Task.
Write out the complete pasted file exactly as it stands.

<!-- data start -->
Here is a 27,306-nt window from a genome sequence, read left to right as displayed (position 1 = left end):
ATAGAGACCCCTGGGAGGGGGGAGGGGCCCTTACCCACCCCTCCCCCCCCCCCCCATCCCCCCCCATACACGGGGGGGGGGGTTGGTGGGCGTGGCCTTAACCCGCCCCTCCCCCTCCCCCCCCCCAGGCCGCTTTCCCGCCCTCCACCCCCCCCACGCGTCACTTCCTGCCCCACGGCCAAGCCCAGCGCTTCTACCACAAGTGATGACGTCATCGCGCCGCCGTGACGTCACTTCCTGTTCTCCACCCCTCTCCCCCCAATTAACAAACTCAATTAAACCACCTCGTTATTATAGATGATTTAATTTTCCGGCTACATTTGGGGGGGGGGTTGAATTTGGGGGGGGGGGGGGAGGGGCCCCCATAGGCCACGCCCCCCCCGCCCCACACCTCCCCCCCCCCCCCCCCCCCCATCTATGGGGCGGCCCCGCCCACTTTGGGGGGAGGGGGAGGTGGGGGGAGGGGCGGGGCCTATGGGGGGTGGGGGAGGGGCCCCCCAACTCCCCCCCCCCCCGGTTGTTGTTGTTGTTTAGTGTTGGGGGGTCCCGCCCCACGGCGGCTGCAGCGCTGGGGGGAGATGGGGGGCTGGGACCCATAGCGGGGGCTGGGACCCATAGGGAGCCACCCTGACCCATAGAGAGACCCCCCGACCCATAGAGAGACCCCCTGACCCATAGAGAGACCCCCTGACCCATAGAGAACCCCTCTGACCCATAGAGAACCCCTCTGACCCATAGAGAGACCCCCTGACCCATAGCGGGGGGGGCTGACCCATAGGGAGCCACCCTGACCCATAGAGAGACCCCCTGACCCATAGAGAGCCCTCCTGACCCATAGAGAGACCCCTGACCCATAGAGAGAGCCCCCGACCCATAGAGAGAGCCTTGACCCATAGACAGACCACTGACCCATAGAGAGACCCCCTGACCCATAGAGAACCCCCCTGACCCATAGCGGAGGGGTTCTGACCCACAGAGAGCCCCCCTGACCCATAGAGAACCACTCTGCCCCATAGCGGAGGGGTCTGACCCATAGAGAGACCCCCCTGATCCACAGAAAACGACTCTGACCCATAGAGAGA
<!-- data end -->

Here is a 27,306-nt window from a genome sequence, read left to right as displayed (position 1 = left end):
ATAGAGACCCCTGGGAGGGGGGAGGGGCCCTTACCCACCCCTCCCCCCCCCCCCCATCCCCCCCCATACACGGGGGGGGGGGTTGGTGGGCGTGGCCTTAACCCGCCCCTCCCCCTCCCCCCCCCCAGGCCGCTTTCCCGCCCTCCACCCCCCCCACGCGTCACTTCCTGCCCCACGGCCAAGCCCAGCGCTTCTACCACAAGTGATGACGTCATCGCGCCGCCGTGACGTCACTTCCTGTTCTCCACCCCTCTCCCCCCAATTAACAAACTCAATTAAACCACCTCGTTATTATAGATGATTTAATTTTCCGGCTACATTTGGGGGGGGGGTTGAATTTGGGGGGGGGGGGGGAGGGGCCCCCATAGGCCACGCCCCCCCCGCCCCACACCTCCCCCCCCCCCCCCCCCCCCATCTATGGGGCGGCCCCGCCCACTTTGGGGGGAGGGGGAGGTGGGGGGAGGGGCGGGGCCTATGGGGGGTGGGGGAGGGGCCCCCCAACTCCCCCCCCCCCCGGTTGTTGTTGTTGTTTAGTGTTGGGGGGTCCCGCCCCACGGCGGCTGCAGCGCTGGGGGGAGATGGGGGGCTGGGACCCATAGCGGGGGCTGGGACCCATAGGGAGCCACCCTGACCCATAGAGAGACCCCCCGACCCATAGAGAGACCCCCTGACCCATAGAGAGACCCCCTGACCCATAGAGAACCCCTCTGACCCATAGAGAACCCCTCTGACCCATAGAGAGACCCCCTGACCCATAGCGGGGGGGGCTGACCCATAGGGAGCCACCCTGACCCATAGAGAGACCCCCTGACCCATAGAGAGCCCTCCTGACCCATAGAGAGACCCCTGACCCATAGAGAGAGCCCCCGACCCATAGAGAGAGCCTTGACCCATAGACAGACCACTGACCCATAGAGAGACCCCCTGACCCATAGAGAACCCCCCTGACCCATAGCGGAGGGGTTCTGACCCACAGAGAGCCCCCCTGACCCATAGAGAACCACTCTGCCCCATAGCGGAGGGGTCTGACCCATAGAGAGACCCCCCTGATCCACAGAAAACGACTCTGACCCATAGAGAGA